War on “cyber terror”: The next battlefield

The Pentagon is drafting a formal strategy that will categorize certain cyber attacks as acts of war – -allowing the U.S. to use military force in retaliation to such attacks, according to a Wall Street Journal article. Security experts, however, argue that clear origins of a cyber attack are next to impossible to find.

The WSJ article quoted an unnamed military official saying, “If you shut down our power grid, maybe we will put a missile down one of your smokestacks.”

Cyber attacks are of varying nature: ranging from phishing and hacking attempts to the use of malicious software. But most of these attacks fall under the category of cyber crime or cyber espionage. So what sort of a cyber attack would constitute an act of war?

“An act of cyber war could be considered one where an actor perpetrates a cyber attack against critical infrastructure systems or national assets in such a way that the effect of the attack causes physical harm, damage, or violence,” said Joseph Giordano, director of the cyber security program at Utica College, in an email. “Severe effects against the economy can also be considered an act of cyber war.”

Severe harm caused by an attack on the nation’s critical infrastructures like the electric power grid, the chemical sector, oil and gas, water supply and transportation, could trigger a military response, according to Giordano.

Under this strategy, the U.S. could use military force to retaliate against a foreign nation it believes has perpetuated a cyber war against it. This might seem like disproportionate use of force, but Catherine Lotrionte, adjunct professor of law at the Institute of International Law and Politics, Georgetown University, says it is justified under international laws.

“The right of self defense and use of force are not limited by what kind of weapon is used and it is not limited necessarily to kinetic vs. cyber,” said Lotrionte in a phone interview. “What it is often constrained by is the effects of the actual initiation of the use of force.”

This is known as equivalence in international laws. If a cyber attack causes similar amount of damage and loss of life as a physical attack would, then the right of self defense could be invoked and a military response undertaken, according to Lotrionte.

But one of the biggest challenges in justifying a military action against cyber attacks is the problem of “attribution.”

In such cases it is almost impossible to accurately determine where the attack originated from and who was behind it.

“In the realm of the Internet (cyber realm), you will fail miserably if you think that you can pinpoint an opponent via an IP address or even collection of addresses, a signature, a comment in an application and so forth,” wrote J. Oquendo, a security expert, in his blog.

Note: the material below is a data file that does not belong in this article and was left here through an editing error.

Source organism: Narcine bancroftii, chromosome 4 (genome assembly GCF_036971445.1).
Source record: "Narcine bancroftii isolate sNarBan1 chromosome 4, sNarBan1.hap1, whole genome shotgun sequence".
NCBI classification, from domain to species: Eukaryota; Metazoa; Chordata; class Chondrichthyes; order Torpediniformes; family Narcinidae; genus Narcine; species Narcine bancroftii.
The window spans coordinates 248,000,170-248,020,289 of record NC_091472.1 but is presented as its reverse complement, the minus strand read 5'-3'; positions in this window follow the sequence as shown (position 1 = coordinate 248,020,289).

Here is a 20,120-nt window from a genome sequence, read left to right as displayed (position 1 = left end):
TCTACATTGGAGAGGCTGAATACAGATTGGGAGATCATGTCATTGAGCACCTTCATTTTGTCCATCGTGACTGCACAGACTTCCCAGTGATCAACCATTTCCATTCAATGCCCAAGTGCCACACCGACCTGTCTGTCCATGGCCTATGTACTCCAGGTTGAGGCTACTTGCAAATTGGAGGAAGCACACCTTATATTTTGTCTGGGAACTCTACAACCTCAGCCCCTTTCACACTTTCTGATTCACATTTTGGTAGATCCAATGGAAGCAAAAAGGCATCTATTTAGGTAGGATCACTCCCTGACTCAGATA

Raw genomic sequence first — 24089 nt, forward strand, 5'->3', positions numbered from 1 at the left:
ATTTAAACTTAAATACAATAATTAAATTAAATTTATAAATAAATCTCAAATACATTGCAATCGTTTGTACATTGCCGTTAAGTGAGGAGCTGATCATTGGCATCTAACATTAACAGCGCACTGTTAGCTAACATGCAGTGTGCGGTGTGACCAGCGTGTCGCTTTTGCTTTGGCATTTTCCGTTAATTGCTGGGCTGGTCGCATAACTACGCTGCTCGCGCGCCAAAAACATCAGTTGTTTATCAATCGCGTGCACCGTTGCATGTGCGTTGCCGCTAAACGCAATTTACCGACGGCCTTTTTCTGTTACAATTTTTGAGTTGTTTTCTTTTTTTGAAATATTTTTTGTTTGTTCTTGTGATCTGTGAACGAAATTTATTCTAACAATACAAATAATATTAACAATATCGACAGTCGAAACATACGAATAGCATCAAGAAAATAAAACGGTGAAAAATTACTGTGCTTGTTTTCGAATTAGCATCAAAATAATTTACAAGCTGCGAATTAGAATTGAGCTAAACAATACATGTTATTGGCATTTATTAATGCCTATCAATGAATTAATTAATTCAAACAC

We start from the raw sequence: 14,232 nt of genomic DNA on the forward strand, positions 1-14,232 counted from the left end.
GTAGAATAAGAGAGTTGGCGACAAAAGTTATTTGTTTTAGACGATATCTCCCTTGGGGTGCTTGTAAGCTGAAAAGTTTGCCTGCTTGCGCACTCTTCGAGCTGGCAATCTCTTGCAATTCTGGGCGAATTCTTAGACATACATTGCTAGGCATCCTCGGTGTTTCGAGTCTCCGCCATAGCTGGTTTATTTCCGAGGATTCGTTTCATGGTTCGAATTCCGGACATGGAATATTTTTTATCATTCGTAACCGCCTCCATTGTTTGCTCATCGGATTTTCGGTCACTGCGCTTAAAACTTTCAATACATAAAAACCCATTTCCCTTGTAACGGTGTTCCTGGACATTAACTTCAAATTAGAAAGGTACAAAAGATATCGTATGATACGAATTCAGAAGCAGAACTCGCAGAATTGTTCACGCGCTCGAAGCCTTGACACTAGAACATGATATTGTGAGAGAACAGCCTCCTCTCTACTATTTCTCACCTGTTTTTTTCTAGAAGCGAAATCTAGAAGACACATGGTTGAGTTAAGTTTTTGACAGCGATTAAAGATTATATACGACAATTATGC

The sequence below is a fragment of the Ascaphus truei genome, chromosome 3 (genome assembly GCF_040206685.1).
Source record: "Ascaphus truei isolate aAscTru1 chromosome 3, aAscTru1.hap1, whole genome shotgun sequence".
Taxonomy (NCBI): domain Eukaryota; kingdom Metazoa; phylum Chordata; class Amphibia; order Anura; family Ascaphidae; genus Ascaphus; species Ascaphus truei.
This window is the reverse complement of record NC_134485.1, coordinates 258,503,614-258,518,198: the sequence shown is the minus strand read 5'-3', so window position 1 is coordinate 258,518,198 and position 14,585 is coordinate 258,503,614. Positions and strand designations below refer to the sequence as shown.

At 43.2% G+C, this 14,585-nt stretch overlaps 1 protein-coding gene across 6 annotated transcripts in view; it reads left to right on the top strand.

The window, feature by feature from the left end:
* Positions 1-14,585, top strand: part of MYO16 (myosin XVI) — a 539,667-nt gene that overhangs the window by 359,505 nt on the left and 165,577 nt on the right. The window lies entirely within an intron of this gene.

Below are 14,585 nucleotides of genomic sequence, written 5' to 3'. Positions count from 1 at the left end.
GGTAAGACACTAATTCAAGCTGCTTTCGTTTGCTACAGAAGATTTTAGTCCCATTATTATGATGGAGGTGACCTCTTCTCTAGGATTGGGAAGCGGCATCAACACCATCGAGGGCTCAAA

Oquendo argues that an attacker can easily hide in cyber space.

“With millions of vulnerable machines worldwide, an attacker can launch an attack from anywhere with almost no attribution. This makes any analysis pretty much useless for the most part, wasted resources,” he wrote.

Giordano agrees, “smart and sophisticated hackers know how to easily obscure the origin of their attack even making it appear as if the attack is coming from a totally different point of origin.”

However, Catherine argues that, because of the difficulty with attribution, states should be able “to work under less than perfect certainty” on where the attack originated from and who is responsible.

“You might not know the original point, but you might know one of the intermediary points. So there is a state and you could track it back to this server which compromised our systems in a foreign nation, then you at least go to that point and hold that state responsible,” said Lotrionte.

Furthermore, she argues that even if the attacker is a non-state actor, the state is responsible for controlling its sovereign territories and could be held accountable.

“The norm of state responsibility will become very important in cyber,” she added.

But if sophisticated attackers can easily disguise traffic and make an attack look like it’s coming from multiple countries – how many unknowing countries will be held accountable for an act that could be perpetuated by non-state actors? And would this strategy lead to unjust wars and wasted resources? Possibly.

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